Selection rethink needed - Smith

Despite a strong run of form last season, Usman Khawaja has looked out of depth on the turning tracks in Sri Lanka AFP

Australia's captain Steven Smith has conceded a radical shift in Test selection may be required in order to change the national side's increasingly grim record in Asia, after he presided over a series-ending thrashing at the hands of Sri Lanka in Galle. It was Australia's eighth consecutive loss in the region, following series clean sweeps by India and Pakistan in 2013 and 2014.

The top six chosen for Pallekele and Galle was the same as that used through last summer in Australia and New Zealand, but Smith admitted it may now be time to think in terms of the players best-equipped to deal with spin bowling on helpful pitches, rather than the diet of pace on which most of his batting colleagues have been raised. Joe Burns and Usman Khawaja in particular have looked out of their depth despite strong returns last season, each innings looking more fraught than the last.

Touring players will have the option of returning to Galle for training on what should have been the fourth day of the Test. The centre pitch on which the batsmen were so confused has been left unwatered in order to be used for additional practice. However Smith agreed that the composition of the team needed to be examined in view of the results collected here.

"Yeah it certainly needs to be looked at," Smith said following the 229-run defeat that handed Sri Lanka the Warne-Muralitharan Trophy for the first time since it was struck. "If there are guys that can play spin well in these conditions then it's certainly got to be a chance. It's been too long now - I think it's been 15 or 16 [10] games since we've won a game in the subcontinent, so whatever we're doing it's not working. So yeah there might be a need for some changes."

Australia have chosen batsmen for subcontinent conditions in the past, the current coach and selector Darren Lehmann among them. He made his debut in India in 1998 then later played a useful role in series wins in Pakistan and India, while often being left out at home as others were thought to be more proficient against pace. Smith was himself a batsman picked for the conditions expected in India three years ago, a tour for which the selectors were believed to have also considered David Hussey before hesitating.

The Australia A captain Peter Handscomb has been suggested as a player with the potential to perform more ably against spin than others, while the selection of specialist opening batsmen like Burns may also come into question. Shaun Marsh and Moises Henriques are the reserve batsmen on tour, and both should come into contention for the third Test in Colombo next week.

"I think it's been 15 or 16 [10] games since we've won a game in the subcontinent, so whatever we're doing it's not working." Australia captain Steven Smith

"The guys are a bit down at the moment and fair enough too, it's been a tough series so far, we have been outplayed in both Test matches, the mood's not great at the moment. We are a bit disappointed, but we've still got plenty to play for in Colombo," Smith said. "We have got to try and prove to ourselves and the public that we can play in these conditions.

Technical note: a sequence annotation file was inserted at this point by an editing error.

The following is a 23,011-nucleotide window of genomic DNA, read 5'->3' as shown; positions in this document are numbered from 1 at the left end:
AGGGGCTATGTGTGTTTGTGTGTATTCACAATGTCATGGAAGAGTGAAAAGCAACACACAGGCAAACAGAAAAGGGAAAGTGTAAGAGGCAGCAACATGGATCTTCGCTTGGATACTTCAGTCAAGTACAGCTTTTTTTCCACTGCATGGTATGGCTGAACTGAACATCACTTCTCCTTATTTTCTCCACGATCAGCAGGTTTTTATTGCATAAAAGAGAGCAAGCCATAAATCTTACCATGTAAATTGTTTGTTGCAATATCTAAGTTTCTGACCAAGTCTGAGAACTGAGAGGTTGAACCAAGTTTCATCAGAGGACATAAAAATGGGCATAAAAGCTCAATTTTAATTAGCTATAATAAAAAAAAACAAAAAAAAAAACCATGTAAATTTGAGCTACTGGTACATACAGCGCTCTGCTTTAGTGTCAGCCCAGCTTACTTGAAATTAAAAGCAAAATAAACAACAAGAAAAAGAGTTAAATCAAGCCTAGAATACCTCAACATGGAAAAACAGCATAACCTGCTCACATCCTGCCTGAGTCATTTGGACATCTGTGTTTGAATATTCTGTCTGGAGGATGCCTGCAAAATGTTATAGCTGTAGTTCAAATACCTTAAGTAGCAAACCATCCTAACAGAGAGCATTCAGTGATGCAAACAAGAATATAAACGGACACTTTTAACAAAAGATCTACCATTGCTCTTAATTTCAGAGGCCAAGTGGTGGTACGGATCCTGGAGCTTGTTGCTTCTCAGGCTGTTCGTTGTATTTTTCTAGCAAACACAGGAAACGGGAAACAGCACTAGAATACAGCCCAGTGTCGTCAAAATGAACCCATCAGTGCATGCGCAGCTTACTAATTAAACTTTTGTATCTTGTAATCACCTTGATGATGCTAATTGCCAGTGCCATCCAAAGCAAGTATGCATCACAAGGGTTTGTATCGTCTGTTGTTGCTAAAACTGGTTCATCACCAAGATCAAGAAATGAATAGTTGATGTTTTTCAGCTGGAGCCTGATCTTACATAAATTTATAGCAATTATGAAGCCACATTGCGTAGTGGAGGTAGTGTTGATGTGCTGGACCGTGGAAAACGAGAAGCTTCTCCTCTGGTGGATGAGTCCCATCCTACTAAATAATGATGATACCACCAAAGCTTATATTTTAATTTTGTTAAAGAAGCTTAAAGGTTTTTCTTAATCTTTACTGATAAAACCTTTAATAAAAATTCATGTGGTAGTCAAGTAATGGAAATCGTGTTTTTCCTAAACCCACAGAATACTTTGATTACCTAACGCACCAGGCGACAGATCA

"I thought the first innings was very disappointing, I thought today we were a little bit more proactive, we saw some sweep shots, some reverse sweeps, the guys using their feet and to get around 180 I thought probably around 200 in the last innings of this game or every innings of this match was probably around par. So we saw a little bit of proactive thinking and innovative thinking today to find a way, we just haven't been able to do it for long periods of time though.

"They have got some quality bowlers in their team that get the ball to spin and then skid sharply as well. I guess when the ball does spin sharply it sort of plays on your mind that you might just play outside of one. We haven't been good enough with it and we have to find ways to just cover that ball that doesn't spin. The majority of the time if it spins it spins too far, we have to forget about the ball before essentially and if it comes and does spin, hopefully it spins past the stumps and the outside edge."

Smith also addressed the disparity in the performances of Australia's spinners Nathan Lyon and Jon Holland against their Sri Lankan counterparts Rangana Herath, Dilruwan Perera and Lakshan Sandakan. "They didn't get many wickets did they?" Smith said of Lyon and Holland. "We need to find ways to bowl differently to how we bowl our spin in Australia as well. You look at the Sri Lankan spinners, any of the subcontinent spinners, they bowl that side seam on the ball where they can go up and down with their speeds and trajectory. The ball reacts differently. One ball goes straight on and speeds up off the wicket, one ball spins and you don't know which one is which.

"I don't think the bowlers actually know which one is which either. In Australia traditionally, we get taught to get over the top of the ball and in Australia I think you need to get that shape to try and do the batsman in drift and shape in the air. Whereas, I think it's the exact opposite playing in the subcontinent. The ones with the side seam are extremely hard to face and our spin bowlers need to continue working on that. It's bowling a completely different way to the way we bowl in Australia.

"I thought all of the fast bowlers did a pretty good job for us in this game, but to be fair, it shouldn't be them taking the wickets. It should be our spinners that are getting the job done. For Jon Holland in his first Test, he was obviously a little bit nervous and you can excuse that a little bit. The spinners have to find a way to get wickets and keep the runs dry on these surfaces. We've gone at over four an over for both Test matches, so we've got to find a way for the spinners to get wickets in these conditions."